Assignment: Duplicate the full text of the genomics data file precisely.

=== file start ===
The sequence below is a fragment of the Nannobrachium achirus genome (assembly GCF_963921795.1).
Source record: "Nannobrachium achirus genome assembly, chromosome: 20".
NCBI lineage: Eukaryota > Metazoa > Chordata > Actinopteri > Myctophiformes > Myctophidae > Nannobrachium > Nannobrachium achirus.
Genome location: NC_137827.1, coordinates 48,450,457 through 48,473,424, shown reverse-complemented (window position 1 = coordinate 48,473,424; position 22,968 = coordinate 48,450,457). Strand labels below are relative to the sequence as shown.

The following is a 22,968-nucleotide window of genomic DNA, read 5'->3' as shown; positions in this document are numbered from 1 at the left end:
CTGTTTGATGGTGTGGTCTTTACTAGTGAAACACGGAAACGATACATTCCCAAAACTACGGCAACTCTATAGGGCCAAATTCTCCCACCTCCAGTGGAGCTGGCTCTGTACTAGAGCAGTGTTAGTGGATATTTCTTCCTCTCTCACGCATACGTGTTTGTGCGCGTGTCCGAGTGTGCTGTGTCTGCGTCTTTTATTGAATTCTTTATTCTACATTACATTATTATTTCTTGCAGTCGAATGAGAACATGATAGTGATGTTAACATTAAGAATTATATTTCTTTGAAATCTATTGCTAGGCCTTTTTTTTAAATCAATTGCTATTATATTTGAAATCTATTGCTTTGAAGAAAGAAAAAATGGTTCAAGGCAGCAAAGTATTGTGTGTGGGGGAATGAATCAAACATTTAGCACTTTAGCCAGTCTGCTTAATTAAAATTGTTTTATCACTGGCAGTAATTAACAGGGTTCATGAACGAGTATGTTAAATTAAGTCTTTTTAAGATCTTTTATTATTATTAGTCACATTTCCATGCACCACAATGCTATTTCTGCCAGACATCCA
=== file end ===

The sequence below is a fragment of the Nannobrachium achirus genome (assembly GCF_963921795.1).
Source record: "Nannobrachium achirus genome assembly, chromosome: 20".
NCBI lineage: Eukaryota > Metazoa > Chordata > Actinopteri > Myctophiformes > Myctophidae > Nannobrachium > Nannobrachium achirus.
Genome location: NC_137827.1, coordinates 48,450,457 through 48,473,424, shown reverse-complemented (window position 1 = coordinate 48,473,424; position 22,968 = coordinate 48,450,457). Strand labels below are relative to the sequence as shown.

The following is a 22,968-nucleotide window of genomic DNA, read 5'->3' as shown; positions in this document are numbered from 1 at the left end:
CTGTTTGATGGTGTGGTCTTTACTAGTGAAACACGGAAACGATACATTCCCAAAACTACGGCAACTCTATAGGGCCAAATTCTCCCACCTCCAGTGGAGCTGGCTCTGTACTAGAGCAGTGTTAGTGGATATTTCTTCCTCTCTCACGCATACGTGTTTGTGCGCGTGTCCGAGTGTGCTGTGTCTGCGTCTTTTATTGAATTCTTTATTCTACATTACATTATTATTTCTTGCAGTCGAATGAGAACATGATAGTGATGTTAACATTAAGAATTATATTTCTTTGAAATCTATTGCTAGGCCTTTTTTTTAAATCAATTGCTATTATATTTGAAATCTATTGCTTTGAAGAAAGAAAAAATGGTTCAAGGCAGCAAAGTATTGTGTGTGGGGGAATGAATCAAACATTTAGCACTTTAGCCAGTCTGCTTAATTAAAATTGTTTTATCACTGGCAGTAATTAACAGGGTTCATGAACGAGTATGTTAAATTAAGTCTTTTTAAGATCTTTTATTATTATTAGTCACATTTCCATGCACCACAATGCTATTTCTGCCAGACATCCA